She only smiled at him, and set him back down on his feet. Humming a tuneless melody, she strode over to the closet and took out their coats. Within five minutes they were out the front door, before Athrun could protest again.
Outside, it was frigid, but Athrun hardly noticed. Because what was outside was also wonderful.
The rain made an enchanting sound when it hit—something so unique it was impossible to describe. Pitter, patter, pitter, patter. A thousand symphonies played in time. Drops of water kissed his face and hands. The slight breeze hugged him as it passed. He felt like a plant himself, soaking up life and light.
His mother led him along one of the hotel’s nature trails, making sure he jumped into every puddle that they encountered. The trail opened up into a grassy field, something that the hotel used to host big company picnics at exorbitant prices.
“Doesn’t the rain feel good, Athrun?” His mother raised her right arm upward, still keeping his hand firmly held in her left. She tilted her head to face the sky and laughed.
Athrun was delighted. It was the first time he’d heard his mother laugh in a long time. He raised his left arm too, and opened his mouth to take in the droplets, feeling silly and happy as he did so.
His mother gave him another warm, teasing look. “Don’t you feel liberated?”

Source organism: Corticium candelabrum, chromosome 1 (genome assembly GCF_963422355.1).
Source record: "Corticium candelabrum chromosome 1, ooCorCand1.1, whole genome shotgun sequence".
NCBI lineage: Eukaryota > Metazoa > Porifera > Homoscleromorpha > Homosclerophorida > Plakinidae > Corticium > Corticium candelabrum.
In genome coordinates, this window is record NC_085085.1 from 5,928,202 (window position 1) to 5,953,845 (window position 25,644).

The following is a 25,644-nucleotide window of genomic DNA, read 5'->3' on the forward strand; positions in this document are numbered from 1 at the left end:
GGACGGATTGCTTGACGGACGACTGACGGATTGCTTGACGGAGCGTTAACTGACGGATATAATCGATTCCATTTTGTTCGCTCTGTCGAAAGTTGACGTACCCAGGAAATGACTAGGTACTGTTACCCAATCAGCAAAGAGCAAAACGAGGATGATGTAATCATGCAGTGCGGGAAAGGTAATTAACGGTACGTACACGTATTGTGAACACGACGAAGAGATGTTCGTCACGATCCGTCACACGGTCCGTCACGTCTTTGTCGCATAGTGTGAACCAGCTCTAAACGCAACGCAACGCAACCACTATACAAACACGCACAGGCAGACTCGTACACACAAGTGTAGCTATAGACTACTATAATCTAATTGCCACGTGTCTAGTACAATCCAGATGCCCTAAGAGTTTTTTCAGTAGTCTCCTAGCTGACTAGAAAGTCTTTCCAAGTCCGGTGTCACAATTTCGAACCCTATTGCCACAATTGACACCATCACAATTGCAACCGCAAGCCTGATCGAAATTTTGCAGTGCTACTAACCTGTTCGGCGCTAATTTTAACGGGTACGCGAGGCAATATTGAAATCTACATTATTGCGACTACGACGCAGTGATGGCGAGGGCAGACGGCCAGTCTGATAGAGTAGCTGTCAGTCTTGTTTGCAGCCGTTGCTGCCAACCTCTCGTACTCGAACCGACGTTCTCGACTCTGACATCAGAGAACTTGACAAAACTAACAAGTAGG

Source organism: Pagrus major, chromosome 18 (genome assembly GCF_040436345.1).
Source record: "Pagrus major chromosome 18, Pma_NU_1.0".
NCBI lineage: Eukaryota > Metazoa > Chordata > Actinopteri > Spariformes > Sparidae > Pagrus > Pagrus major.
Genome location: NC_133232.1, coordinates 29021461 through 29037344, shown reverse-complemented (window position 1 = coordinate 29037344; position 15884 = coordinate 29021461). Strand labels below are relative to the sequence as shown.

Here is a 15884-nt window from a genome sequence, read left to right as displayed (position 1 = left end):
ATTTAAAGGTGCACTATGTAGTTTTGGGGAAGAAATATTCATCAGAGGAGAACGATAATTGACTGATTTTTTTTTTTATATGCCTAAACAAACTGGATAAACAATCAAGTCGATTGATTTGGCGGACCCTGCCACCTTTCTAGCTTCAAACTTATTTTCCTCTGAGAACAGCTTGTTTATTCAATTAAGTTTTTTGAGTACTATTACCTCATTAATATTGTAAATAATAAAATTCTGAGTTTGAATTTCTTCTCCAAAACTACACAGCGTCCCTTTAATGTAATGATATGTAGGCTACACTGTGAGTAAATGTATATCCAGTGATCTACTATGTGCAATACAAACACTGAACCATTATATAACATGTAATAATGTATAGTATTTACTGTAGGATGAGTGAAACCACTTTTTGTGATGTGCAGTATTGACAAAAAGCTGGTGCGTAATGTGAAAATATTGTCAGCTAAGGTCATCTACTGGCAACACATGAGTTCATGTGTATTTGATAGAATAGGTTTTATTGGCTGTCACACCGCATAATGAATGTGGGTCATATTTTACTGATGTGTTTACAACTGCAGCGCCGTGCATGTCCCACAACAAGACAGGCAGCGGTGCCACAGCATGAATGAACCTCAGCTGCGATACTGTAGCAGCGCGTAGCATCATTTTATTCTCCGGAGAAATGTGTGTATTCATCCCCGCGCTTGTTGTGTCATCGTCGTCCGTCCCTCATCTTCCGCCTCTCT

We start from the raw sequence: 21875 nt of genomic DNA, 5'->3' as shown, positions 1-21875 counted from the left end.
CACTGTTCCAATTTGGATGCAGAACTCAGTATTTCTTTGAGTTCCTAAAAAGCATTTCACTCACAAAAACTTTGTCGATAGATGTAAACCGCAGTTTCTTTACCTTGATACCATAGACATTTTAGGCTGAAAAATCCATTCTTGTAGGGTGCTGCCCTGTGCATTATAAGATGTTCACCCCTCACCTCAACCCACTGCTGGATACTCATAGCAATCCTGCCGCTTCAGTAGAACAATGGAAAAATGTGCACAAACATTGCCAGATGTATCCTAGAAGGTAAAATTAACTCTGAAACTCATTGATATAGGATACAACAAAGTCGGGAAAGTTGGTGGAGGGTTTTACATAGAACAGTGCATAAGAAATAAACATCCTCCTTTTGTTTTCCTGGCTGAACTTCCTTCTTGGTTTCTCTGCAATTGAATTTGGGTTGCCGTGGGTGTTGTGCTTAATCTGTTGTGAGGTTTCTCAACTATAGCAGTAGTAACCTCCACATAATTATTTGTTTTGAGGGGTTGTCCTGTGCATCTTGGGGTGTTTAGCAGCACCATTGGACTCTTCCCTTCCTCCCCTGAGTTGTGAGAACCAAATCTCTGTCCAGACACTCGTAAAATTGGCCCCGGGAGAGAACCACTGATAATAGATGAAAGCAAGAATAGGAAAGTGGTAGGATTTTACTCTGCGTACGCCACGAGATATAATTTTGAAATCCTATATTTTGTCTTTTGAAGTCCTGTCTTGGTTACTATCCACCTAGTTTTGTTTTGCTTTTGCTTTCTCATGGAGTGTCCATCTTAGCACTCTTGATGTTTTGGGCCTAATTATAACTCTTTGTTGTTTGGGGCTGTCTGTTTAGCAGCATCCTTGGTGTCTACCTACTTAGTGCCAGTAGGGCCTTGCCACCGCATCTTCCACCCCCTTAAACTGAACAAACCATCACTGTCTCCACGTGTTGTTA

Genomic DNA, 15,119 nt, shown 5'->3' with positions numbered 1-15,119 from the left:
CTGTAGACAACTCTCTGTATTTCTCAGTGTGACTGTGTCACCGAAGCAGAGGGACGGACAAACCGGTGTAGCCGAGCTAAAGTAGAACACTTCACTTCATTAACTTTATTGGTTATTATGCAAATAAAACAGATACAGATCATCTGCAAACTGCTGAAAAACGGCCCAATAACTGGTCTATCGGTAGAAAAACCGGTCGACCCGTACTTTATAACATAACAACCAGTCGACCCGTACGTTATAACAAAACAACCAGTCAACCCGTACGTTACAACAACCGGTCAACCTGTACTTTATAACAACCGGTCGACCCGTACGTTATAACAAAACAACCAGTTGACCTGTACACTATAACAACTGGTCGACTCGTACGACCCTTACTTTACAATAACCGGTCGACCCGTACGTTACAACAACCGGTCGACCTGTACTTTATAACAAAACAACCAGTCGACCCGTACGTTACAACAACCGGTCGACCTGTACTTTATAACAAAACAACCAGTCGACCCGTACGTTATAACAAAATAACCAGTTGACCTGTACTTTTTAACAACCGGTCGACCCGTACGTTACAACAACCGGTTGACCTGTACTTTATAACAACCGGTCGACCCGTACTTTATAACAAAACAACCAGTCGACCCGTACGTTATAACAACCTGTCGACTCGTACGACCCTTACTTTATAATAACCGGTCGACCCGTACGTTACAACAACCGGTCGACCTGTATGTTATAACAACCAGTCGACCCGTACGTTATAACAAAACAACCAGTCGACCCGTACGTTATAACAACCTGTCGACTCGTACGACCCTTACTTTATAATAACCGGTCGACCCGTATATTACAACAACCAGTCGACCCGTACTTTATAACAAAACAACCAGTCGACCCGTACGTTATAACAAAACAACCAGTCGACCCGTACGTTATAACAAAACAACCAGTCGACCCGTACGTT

“Liberate” was the word on his “word-of-the-day” calendar today (yet another birthday gift from Father). Athrun had looked it up dutifully this morning.
Liberate. v. to set free.
Athrun suddenly understood what that meant, and it was the pure joy that he felt.
It meant the cage had been opened, and the bird could finally fly.
Athrun was suddenly very happy because he had finally figured things out. He was young and small now, but he was going to make sure he grew up to be big and strong in the future. He’d learn how to fly too, he was positive of that, and when he could do all of this, he’d free his mother and everyone else who was trapped. He would free them all, so that everyone would feel like he did right now. He’d save them and then he’d protect them.
It was his promise.
He shivered slightly at that revelation, and his mother frowned. “We should get back inside now, it’s getting cold.” She gently tugged him to start on the path back to the hotel. Halfway there, a thought struck Athrun.
“We don’t have to tell Father we went outside in the rain, do we?” Athrun was sure that what they did this afternoon wasn’t exactly dignified and Father wouldn’t approve.
“No, we won’t tell your Father. This is a secret, all right? Just between us,” she gave him a wide smile, eyes full of mischief, and held out her slender pinky.
Athrun hooked it in his chubby one. “A secret,” he declared, eyes full of pride at being trusted – like a grown-up!
But he was still a child, and would forget about this day for a long, long time.
She will always remember, and eleven years later – to the very day, strangely enough – she will take the secret of a sweet, rainy day with her to the grave. And Athrun will watch Junius-7 explode, as his life irrevocably shatters.
But also, there will come a time when he will recall this memory, a few months after, as he watches another woman – still a girl, really – as she laughs in the rain.
Doesn’t the rain feel good, Athrun?
And he will set her free.